You could be my daughter, but you’re certainly my sister on the journey of life

You could be my daughter, but you’re certainly my sister on the journey of life

Arab Israeli filmmaker Ibtisam Sath Mara’ana grew up in Paradise, (Faradis in Arabic) a small fishing village on the Mediterranean. During the 1960’s, I often drove along the coastal road to Haifa and wondered about that Arab village perched in the hills above the road. It was one of the few Arab communities that remained after the 1948 war. Once, many years ago, we drove into the town. We had coffee in a café not dissimilar from a café in Ibtisam’s film, where only men sat. There were no conversations with anyone, and we soon left. I never met anyone from the village, but after seeing Ibtisam’s film I feel I am in conversation with her.

“We are decades apart in time,” I say to her. “I could be your mother but we have so much in common. My mother too disapproved of the way I dressed, the things I said, how I thought about the world. I was the first person in my family to go to college. It was painful for me to see your mother’s disapproval of you because it reminded me of my mother. But how much more difficult it was for you to break barriers, from your village to film school, to living in Tel Aviv. Your exploration of your identity as a woman and as an Arab growing up in Israel, a Jewish state is the core of your film.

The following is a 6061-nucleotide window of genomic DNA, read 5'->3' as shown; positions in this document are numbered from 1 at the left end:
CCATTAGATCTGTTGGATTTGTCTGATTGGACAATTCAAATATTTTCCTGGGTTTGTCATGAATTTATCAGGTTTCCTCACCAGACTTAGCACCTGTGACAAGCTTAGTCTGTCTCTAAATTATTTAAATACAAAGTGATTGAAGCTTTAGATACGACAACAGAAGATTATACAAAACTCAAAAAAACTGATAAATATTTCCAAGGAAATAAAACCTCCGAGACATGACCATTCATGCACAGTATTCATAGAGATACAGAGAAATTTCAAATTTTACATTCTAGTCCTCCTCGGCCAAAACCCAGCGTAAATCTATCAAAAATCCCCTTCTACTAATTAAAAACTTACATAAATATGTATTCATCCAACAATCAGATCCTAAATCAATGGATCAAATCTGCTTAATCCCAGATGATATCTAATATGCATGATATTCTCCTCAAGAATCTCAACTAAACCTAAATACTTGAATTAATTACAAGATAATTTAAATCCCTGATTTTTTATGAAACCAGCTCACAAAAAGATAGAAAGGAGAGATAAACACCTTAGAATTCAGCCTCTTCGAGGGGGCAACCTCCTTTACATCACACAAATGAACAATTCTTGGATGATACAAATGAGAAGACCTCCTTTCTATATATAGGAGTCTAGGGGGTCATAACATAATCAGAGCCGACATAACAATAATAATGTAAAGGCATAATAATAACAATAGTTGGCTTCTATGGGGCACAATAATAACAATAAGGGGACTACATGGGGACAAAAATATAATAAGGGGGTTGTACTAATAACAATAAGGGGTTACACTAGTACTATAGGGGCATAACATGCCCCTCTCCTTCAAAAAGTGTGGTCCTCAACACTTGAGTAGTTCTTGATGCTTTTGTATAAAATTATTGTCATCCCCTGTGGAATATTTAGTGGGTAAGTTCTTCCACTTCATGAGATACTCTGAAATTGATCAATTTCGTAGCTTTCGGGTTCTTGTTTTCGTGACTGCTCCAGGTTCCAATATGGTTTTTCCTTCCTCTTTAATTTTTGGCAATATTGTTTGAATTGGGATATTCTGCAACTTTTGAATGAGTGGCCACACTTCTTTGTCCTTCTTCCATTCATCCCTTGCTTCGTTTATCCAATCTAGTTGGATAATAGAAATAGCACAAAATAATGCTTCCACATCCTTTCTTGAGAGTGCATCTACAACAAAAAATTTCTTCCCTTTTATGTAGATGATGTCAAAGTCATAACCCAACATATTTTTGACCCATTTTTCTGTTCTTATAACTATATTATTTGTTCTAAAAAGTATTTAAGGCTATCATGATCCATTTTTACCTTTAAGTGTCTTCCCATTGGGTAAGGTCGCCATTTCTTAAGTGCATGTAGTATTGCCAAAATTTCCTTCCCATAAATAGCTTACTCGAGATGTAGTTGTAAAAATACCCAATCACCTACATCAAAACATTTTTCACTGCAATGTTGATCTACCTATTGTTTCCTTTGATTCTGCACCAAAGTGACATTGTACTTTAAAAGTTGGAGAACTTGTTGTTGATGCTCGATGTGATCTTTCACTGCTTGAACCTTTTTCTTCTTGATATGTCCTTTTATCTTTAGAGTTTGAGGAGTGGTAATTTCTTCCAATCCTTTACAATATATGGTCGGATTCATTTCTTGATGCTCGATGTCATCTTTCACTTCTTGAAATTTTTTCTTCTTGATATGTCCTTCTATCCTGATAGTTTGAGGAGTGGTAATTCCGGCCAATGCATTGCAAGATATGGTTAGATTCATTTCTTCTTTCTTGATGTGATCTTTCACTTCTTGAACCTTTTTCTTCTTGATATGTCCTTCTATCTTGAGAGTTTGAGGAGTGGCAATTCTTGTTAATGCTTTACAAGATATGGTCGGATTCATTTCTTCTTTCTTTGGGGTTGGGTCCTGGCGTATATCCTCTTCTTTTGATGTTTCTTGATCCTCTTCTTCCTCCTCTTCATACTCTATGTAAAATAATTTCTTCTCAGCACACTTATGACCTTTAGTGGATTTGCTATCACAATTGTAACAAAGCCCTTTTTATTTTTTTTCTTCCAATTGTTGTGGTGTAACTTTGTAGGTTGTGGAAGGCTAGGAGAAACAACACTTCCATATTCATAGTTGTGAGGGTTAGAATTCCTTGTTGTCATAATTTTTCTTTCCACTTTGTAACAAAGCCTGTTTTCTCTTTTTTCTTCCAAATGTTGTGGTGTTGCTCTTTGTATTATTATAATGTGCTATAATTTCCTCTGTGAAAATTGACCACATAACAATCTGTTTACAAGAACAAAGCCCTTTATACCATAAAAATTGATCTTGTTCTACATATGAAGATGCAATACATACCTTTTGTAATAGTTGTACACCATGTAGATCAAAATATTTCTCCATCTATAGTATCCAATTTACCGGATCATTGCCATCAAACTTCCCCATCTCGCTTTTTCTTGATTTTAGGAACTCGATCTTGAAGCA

In the film you are obviously obsessed with Suuad, also from your village, who left the village many years before, who we discover was jailed for having contacts with the PLO. Your search for Suuad, your journey to find out what she had done that was so terrible that no one was willing to talk about her. Your search for her made for the tension needed for a successful documentary. But it was not Suuad who I think about but your journey of self-discovery is what I’m left with. Perhaps you identified with her because you experience yourself as a radical—from the village to being a filmmaker– but the times are different. By the time you came of age there was an acceptance of the dual nature of an Arab-Israeli identify, or, as is politically correct today, the term is Palestinian Israeli. I believe that your search for Suuad and who she was and why she left the village is really your own search for your own identity as a woman, and as a Palestinian Israeli. What a difficult journey you have taken, and it is just beginning. You are thirty-three and have many more films to make, and perhaps many political positions to take.

In the Q & A I asked you about being on the Meretz list in the last election. You were number #12. Imagine, if things had gone differently…if, if, if. If there had been no Gaza excursion, if Meretz had been more successful at the polls, if there had not been so many parties running, if Israel had another political system, imagine, you would have been a member of the Israeli Knesset.

All this is idle speculation; the reality is that I am sure you will continue to make wonderful films. I learned in the Q & A that your partner is an Israeli Jewish man who you love very much. You have chosen a difficult path, one of enormous challenges. I look forward to seeing your next film, and the one after, and after. Wishing you great success.
Lilly Rivlin, filmmaker

By | 2009-04-03T14:33:00-04:00 April 3rd, 2009|Blog|0 Comments

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